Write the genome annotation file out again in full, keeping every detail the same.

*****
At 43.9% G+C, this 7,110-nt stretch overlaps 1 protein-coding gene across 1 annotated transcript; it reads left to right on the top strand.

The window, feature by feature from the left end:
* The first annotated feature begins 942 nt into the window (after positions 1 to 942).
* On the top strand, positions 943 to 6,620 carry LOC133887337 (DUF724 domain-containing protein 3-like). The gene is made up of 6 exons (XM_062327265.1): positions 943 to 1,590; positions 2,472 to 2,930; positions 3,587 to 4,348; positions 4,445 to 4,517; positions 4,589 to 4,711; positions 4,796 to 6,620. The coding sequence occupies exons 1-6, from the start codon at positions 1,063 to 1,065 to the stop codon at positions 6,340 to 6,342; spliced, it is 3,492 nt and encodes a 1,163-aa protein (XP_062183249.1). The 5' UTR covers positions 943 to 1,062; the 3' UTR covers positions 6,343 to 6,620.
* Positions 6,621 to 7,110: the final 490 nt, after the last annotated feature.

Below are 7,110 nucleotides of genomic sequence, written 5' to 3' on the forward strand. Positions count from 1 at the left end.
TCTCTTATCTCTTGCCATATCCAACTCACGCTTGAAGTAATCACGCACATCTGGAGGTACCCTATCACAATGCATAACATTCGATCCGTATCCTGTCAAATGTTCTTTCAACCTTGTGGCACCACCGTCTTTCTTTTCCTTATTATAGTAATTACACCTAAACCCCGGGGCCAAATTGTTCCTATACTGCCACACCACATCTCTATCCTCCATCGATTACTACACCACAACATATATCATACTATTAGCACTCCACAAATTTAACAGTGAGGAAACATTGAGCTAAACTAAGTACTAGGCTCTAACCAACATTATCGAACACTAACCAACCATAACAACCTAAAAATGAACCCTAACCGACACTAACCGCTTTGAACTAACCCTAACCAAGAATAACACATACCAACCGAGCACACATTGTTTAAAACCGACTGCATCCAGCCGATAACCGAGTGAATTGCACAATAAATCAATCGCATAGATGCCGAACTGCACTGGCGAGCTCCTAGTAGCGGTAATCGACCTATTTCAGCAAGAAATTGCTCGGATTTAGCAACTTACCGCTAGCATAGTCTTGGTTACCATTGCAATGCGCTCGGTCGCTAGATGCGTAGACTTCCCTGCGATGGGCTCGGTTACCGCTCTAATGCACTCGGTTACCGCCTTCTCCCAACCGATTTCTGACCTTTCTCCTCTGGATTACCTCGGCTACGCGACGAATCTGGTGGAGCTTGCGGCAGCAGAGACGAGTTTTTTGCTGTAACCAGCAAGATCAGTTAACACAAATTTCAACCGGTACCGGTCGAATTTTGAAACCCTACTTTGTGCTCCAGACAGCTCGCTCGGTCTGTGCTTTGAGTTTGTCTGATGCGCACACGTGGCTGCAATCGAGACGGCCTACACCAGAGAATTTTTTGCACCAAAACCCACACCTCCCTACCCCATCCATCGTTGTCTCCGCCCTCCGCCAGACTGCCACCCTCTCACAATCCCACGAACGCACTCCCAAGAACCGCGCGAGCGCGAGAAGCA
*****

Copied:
At 43.9% G+C, this 7,110-nt stretch overlaps 1 protein-coding gene across 1 annotated transcript; it reads left to right on the top strand.

The window, feature by feature from the left end:
* The first annotated feature begins 942 nt into the window (after positions 1 to 942).
* On the top strand, positions 943 to 6,620 carry LOC133887337 (DUF724 domain-containing protein 3-like). The gene is made up of 6 exons (XM_062327265.1): positions 943 to 1,590; positions 2,472 to 2,930; positions 3,587 to 4,348; positions 4,445 to 4,517; positions 4,589 to 4,711; positions 4,796 to 6,620. The coding sequence occupies exons 1-6, from the start codon at positions 1,063 to 1,065 to the stop codon at positions 6,340 to 6,342; spliced, it is 3,492 nt and encodes a 1,163-aa protein (XP_062183249.1). The 5' UTR covers positions 943 to 1,062; the 3' UTR covers positions 6,343 to 6,620.
* Positions 6,621 to 7,110: the final 490 nt, after the last annotated feature.

Below are 7,110 nucleotides of genomic sequence, written 5' to 3' on the forward strand. Positions count from 1 at the left end.
TCTCTTATCTCTTGCCATATCCAACTCACGCTTGAAGTAATCACGCACATCTGGAGGTACCCTATCACAATGCATAACATTCGATCCGTATCCTGTCAAATGTTCTTTCAACCTTGTGGCACCACCGTCTTTCTTTTCCTTATTATAGTAATTACACCTAAACCCCGGGGCCAAATTGTTCCTATACTGCCACACCACATCTCTATCCTCCATCGATTACTACACCACAACATATATCATACTATTAGCACTCCACAAATTTAACAGTGAGGAAACATTGAGCTAAACTAAGTACTAGGCTCTAACCAACATTATCGAACACTAACCAACCATAACAACCTAAAAATGAACCCTAACCGACACTAACCGCTTTGAACTAACCCTAACCAAGAATAACACATACCAACCGAGCACACATTGTTTAAAACCGACTGCATCCAGCCGATAACCGAGTGAATTGCACAATAAATCAATCGCATAGATGCCGAACTGCACTGGCGAGCTCCTAGTAGCGGTAATCGACCTATTTCAGCAAGAAATTGCTCGGATTTAGCAACTTACCGCTAGCATAGTCTTGGTTACCATTGCAATGCGCTCGGTCGCTAGATGCGTAGACTTCCCTGCGATGGGCTCGGTTACCGCTCTAATGCACTCGGTTACCGCCTTCTCCCAACCGATTTCTGACCTTTCTCCTCTGGATTACCTCGGCTACGCGACGAATCTGGTGGAGCTTGCGGCAGCAGAGACGAGTTTTTTGCTGTAACCAGCAAGATCAGTTAACACAAATTTCAACCGGTACCGGTCGAATTTTGAAACCCTACTTTGTGCTCCAGACAGCTCGCTCGGTCTGTGCTTTGAGTTTGTCTGATGCGCACACGTGGCTGCAATCGAGACGGCCTACACCAGAGAATTTTTTGCACCAAAACCCACACCTCCCTACCCCATCCATCGTTGTCTCCGCCCTCCGCCAGACTGCCACCCTCTCACAATCCCACGAACGCACTCCCAAGAACCGCGCGAGCGCGAGAAGCA